When you are cruising the grocery store aisles, you probably flip over a few items to scrutinize their nutrition labels. But do you understand what you’re looking at?
The government is working on updating the label to reflect today’s nutritional concerns and include more realistic serving sizes, but that’s a long way off.
Until then, use figure above to help make quick, informed food choices that contribute to a healthy, balanced diet. Also, remember these helpful tips:
- Nutrition information is provided for one serving of a food or beverage. Many products contain more than one serving. If a serving size is one cup, and you eat two cups, then you must double the calories, fat, sugar, and other ingredients to get an accurate estimate of how much you’ve eaten. If you’ve eaten a smaller portion than what is on the label, calculate accordingly.
- Pay special attention to the amount of sugars (a type of carbohydrate~) in one serving. This is especially important if you have diabetes (or other health concerns) that require you to monitor sugar intake or the glycemic index of foods.
- Check out the amount of fat, especially saturated fat, in one serving. Fats contribute to many chronic health problems. Trans fats are also labeled because they are known to contribute to “bad cholesterol,” which contributes to heart disease. Choose foods that are low in trans fats. However, some foods, like nuts and avocado, have high fat content, but the source of fat is actually good for the body–it’s not a trans fat.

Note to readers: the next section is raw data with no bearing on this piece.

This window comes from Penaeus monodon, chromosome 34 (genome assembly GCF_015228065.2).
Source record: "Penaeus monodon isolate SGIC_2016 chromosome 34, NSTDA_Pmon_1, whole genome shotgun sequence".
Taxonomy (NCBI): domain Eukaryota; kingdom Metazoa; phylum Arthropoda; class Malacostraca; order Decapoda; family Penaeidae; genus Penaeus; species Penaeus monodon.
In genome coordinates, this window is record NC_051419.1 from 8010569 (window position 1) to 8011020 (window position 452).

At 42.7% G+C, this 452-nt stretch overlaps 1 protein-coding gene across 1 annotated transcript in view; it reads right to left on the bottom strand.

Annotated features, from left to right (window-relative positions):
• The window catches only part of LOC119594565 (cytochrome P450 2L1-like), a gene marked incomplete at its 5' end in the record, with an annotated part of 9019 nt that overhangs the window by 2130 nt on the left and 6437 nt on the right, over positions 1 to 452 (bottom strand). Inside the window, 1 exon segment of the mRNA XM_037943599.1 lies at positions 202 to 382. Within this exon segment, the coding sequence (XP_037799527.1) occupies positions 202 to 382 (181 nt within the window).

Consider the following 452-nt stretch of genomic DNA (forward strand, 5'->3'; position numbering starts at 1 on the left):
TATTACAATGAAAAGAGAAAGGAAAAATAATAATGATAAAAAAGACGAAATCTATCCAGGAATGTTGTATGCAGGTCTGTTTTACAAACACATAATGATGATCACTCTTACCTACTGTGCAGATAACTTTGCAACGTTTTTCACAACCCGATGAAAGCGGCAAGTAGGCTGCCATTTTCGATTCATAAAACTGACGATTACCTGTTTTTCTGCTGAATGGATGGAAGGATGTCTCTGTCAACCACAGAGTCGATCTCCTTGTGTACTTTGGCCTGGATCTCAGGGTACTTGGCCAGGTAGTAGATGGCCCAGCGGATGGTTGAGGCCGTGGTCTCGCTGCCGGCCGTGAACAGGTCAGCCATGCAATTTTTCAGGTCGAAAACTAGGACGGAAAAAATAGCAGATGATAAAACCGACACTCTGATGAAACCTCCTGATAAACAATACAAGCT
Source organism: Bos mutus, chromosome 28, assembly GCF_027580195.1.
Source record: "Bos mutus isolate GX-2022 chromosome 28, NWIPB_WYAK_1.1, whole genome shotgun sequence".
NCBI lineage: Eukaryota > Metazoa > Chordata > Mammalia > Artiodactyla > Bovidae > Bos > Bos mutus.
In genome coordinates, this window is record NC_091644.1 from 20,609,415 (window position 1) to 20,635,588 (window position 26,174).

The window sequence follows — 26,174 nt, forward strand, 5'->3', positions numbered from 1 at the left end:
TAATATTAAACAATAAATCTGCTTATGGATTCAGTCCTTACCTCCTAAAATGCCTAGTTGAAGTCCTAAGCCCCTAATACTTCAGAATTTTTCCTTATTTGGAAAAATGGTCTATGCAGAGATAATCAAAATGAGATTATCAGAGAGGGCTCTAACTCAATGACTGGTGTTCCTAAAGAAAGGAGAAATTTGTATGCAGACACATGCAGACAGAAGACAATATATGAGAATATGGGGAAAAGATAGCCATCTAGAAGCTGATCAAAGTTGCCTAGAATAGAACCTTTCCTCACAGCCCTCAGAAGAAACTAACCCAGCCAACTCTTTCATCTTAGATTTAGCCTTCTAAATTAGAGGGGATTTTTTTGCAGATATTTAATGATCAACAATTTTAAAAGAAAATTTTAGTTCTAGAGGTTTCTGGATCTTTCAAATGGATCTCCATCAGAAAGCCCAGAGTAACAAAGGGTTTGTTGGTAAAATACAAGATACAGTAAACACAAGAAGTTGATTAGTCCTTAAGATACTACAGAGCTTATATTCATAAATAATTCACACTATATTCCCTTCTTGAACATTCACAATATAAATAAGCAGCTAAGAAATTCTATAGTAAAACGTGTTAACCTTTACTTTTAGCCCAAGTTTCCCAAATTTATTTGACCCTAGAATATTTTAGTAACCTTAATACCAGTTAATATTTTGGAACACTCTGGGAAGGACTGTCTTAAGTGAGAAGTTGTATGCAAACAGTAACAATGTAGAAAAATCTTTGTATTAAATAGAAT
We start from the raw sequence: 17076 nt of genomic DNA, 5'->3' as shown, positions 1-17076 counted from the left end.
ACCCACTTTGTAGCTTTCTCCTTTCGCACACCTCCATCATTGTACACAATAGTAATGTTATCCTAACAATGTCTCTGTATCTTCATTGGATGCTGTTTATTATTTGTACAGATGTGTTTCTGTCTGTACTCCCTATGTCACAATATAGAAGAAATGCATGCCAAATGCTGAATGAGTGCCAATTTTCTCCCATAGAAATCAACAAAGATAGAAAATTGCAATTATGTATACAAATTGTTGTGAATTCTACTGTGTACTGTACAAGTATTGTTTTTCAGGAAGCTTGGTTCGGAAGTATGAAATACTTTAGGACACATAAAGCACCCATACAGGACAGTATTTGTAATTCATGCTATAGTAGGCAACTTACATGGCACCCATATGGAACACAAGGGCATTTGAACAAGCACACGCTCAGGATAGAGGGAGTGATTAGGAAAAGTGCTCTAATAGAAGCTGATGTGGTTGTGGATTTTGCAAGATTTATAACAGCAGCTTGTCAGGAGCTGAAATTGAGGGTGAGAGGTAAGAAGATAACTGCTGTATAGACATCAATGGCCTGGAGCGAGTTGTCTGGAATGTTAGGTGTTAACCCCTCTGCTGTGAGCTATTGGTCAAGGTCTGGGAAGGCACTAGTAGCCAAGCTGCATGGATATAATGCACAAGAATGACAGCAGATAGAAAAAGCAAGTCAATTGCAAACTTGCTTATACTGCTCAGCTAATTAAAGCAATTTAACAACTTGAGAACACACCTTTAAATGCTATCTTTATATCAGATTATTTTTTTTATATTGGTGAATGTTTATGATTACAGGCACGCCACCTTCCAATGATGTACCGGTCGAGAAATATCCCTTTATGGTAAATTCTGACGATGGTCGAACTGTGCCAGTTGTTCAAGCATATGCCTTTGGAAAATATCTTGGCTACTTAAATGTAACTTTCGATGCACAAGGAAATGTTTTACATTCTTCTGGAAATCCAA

- Be aware that “0” does not mean zero! It means less than 5% per serving!
- In addition to understanding the nutrition label, take a look at the list of ingredients. If you cannot pronounce the words that are listed on a food label, it’s likely coming from chemicals and processed (unnatural) elements that are not healthy for the body. Some of the items you want to avoid include:
Preservatives including BHA, BHT, brominated products: may alter neurologic behavior and be carcinogenic
Artificial sweeteners: aspartame (equal), acesulfame potassium, sucralose (splenda), and saccharin: change your microbiome and increase your risk for diabetes
Diacetyl, an artificial synthetic butter flavoring in microwave popcorn: may inhibit amyloid destruction, increasing risk for Alzheimer’s
Hydrocarbons (pesticides PCB, DDE, DDT): carcinogenic and hormone disrupting
Soy and cottonseed oil, may be contaminated with glyphosate, and degrade into toxic aldehydes when heated
Dyes/artificial colors (e.g., red #40, blue #2, yellow dye no. 5, tartrazine : may increase hyperactivity in kids)
Food allergens – if you or family members have a known allergy to peanuts, wheat, soy, or gluten
Most of these are covered in my Culinary Medicine book, and in the REFUEL book for men.
If you are in a hurry and can’t take the time to read labels, be sure to avoid packaged (bag, box, or bottle) foods. Instead, buy fresh foods and “eat a rainbow everyday” (e.g., fruits, veggies, nuts, seeds, cheese, yogurt) and stick to my BITES for immune protection.
Just work on this step by step. You don’t have to be perfect.
Also, choose water, tea, coffee or vegetable juices with no sugar added…and minimize fruit juices you don’t make yourself, in a blender!
Finally, comment on the new July 2015 the government nutrition information panel for food labeling. It makes a difference!